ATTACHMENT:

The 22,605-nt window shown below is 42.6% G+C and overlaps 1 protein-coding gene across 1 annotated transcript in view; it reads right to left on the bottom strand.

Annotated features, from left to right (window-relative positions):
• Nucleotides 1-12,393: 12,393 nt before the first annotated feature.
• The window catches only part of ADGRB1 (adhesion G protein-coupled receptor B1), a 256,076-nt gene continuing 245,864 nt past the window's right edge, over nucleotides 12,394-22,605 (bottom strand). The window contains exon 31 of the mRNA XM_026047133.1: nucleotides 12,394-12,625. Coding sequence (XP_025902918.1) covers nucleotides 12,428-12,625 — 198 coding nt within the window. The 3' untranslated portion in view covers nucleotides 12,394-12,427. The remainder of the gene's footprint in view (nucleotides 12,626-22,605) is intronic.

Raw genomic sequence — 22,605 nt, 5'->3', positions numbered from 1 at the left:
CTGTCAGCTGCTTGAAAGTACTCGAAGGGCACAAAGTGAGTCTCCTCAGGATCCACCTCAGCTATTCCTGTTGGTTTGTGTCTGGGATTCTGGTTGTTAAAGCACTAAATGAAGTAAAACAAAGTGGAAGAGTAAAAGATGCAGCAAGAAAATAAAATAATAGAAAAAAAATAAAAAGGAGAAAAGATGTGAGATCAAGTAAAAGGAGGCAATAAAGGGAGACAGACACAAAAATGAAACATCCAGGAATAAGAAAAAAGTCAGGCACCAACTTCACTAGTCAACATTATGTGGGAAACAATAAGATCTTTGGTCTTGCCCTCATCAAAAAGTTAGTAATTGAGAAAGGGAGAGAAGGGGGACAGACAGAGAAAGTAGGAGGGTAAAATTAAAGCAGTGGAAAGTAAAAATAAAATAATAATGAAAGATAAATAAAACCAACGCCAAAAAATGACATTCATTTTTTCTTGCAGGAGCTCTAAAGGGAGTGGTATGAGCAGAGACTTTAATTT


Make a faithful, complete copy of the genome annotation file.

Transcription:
The 22,605-nt window shown below is 42.6% G+C and overlaps 1 protein-coding gene across 1 annotated transcript in view; it reads right to left on the bottom strand.

Annotated features, from left to right (window-relative positions):
• Nucleotides 1-12,393: 12,393 nt before the first annotated feature.
• The window catches only part of ADGRB1 (adhesion G protein-coupled receptor B1), a 256,076-nt gene continuing 245,864 nt past the window's right edge, over nucleotides 12,394-22,605 (bottom strand). The window contains exon 31 of the mRNA XM_026047133.1: nucleotides 12,394-12,625. Coding sequence (XP_025902918.1) covers nucleotides 12,428-12,625 — 198 coding nt within the window. The 3' untranslated portion in view covers nucleotides 12,394-12,427. The remainder of the gene's footprint in view (nucleotides 12,626-22,605) is intronic.

Raw genomic sequence — 22,605 nt, 5'->3', positions numbered from 1 at the left:
CTGTCAGCTGCTTGAAAGTACTCGAAGGGCACAAAGTGAGTCTCCTCAGGATCCACCTCAGCTATTCCTGTTGGTTTGTGTCTGGGATTCTGGTTGTTAAAGCACTAAATGAAGTAAAACAAAGTGGAAGAGTAAAAGATGCAGCAAGAAAATAAAATAATAGAAAAAAAATAAAAAGGAGAAAAGATGTGAGATCAAGTAAAAGGAGGCAATAAAGGGAGACAGACACAAAAATGAAACATCCAGGAATAAGAAAAAAGTCAGGCACCAACTTCACTAGTCAACATTATGTGGGAAACAATAAGATCTTTGGTCTTGCCCTCATCAAAAAGTTAGTAATTGAGAAAGGGAGAGAAGGGGGACAGACAGAGAAAGTAGGAGGGTAAAATTAAAGCAGTGGAAAGTAAAAATAAAATAATAATGAAAGATAAATAAAACCAACGCCAAAAAATGACATTCATTTTTTCTTGCAGGAGCTCTAAAGGGAGTGGTATGAGCAGAGACTTTAATTT